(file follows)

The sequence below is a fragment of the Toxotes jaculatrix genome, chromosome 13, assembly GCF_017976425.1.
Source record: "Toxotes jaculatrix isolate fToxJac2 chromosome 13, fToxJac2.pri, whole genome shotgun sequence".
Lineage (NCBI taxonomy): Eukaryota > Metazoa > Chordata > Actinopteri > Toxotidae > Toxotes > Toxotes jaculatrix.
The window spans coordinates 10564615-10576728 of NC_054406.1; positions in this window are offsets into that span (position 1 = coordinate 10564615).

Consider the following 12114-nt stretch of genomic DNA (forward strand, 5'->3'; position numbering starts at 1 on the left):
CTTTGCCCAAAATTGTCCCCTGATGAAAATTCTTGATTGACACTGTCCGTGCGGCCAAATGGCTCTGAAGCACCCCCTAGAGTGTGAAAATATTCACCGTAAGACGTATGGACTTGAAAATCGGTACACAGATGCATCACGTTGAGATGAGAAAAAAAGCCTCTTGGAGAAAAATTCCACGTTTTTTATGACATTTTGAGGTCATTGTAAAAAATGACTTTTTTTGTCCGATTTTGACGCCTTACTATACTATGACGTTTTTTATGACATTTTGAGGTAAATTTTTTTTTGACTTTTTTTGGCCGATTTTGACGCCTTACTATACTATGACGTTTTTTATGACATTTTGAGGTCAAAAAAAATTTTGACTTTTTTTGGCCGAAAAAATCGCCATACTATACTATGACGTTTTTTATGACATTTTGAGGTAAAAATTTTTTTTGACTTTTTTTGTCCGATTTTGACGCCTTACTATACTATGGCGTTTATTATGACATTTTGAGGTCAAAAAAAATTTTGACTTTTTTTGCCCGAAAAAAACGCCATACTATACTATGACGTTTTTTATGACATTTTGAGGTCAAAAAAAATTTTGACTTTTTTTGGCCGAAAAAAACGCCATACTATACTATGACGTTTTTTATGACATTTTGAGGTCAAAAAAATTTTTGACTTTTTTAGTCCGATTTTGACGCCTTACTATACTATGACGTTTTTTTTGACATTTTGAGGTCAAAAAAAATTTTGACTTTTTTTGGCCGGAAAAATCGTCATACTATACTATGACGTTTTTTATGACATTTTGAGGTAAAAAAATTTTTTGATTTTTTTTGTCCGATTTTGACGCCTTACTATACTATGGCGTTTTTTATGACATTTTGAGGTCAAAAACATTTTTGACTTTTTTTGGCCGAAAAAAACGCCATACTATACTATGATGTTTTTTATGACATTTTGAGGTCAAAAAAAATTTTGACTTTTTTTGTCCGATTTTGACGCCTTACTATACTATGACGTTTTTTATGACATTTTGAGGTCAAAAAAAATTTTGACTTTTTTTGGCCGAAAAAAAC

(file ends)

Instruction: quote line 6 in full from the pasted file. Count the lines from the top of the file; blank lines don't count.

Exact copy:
CTTTGCCCAAAATTGTCCCCTGATGAAAATTCTTGATTGACACTGTCCGTGCGGCCAAATGGCTCTGAAGCACCCCCTAGAGTGTGAAAATATTCACCGTAAGACGTATGGACTTGAAAATCGGTACACAGATGCATCACGTTGAGATGAGAAAAAAAGCCTCTTGGAGAAAAATTCCACGTTTTTTATGACATTTTGAGGTCATTGTAAAAAATGACTTTTTTTGTCCGATTTTGACGCCTTACTATACTATGACGTTTTTTATGACATTTTGAGGTAAATTTTTTTTTGACTTTTTTTGGCCGATTTTGACGCCTTACTATACTATGACGTTTTTTATGACATTTTGAGGTCAAAAAAAATTTTGACTTTTTTTGGCCGAAAAAATCGCCATACTATACTATGACGTTTTTTATGACATTTTGAGGTAAAAATTTTTTTTGACTTTTTTTGTCCGATTTTGACGCCTTACTATACTATGGCGTTTATTATGACATTTTGAGGTCAAAAAAAATTTTGACTTTTTTTGCCCGAAAAAAACGCCATACTATACTATGACGTTTTTTATGACATTTTGAGGTCAAAAAAAATTTTGACTTTTTTTGGCCGAAAAAAACGCCATACTATACTATGACGTTTTTTATGACATTTTGAGGTCAAAAAAATTTTTGACTTTTTTAGTCCGATTTTGACGCCTTACTATACTATGACGTTTTTTTTGACATTTTGAGGTCAAAAAAAATTTTGACTTTTTTTGGCCGGAAAAATCGTCATACTATACTATGACGTTTTTTATGACATTTTGAGGTAAAAAAATTTTTTGATTTTTTTTGTCCGATTTTGACGCCTTACTATACTATGGCGTTTTTTATGACATTTTGAGGTCAAAAACATTTTTGACTTTTTTTGGCCGAAAAAAACGCCATACTATACTATGATGTTTTTTATGACATTTTGAGGTCAAAAAAAATTTTGACTTTTTTTGTCCGATTTTGACGCCTTACTATACTATGACGTTTTTTATGACATTTTGAGGTCAAAAAAAATTTTGACTTTTTTTGGCCGAAAAAAAC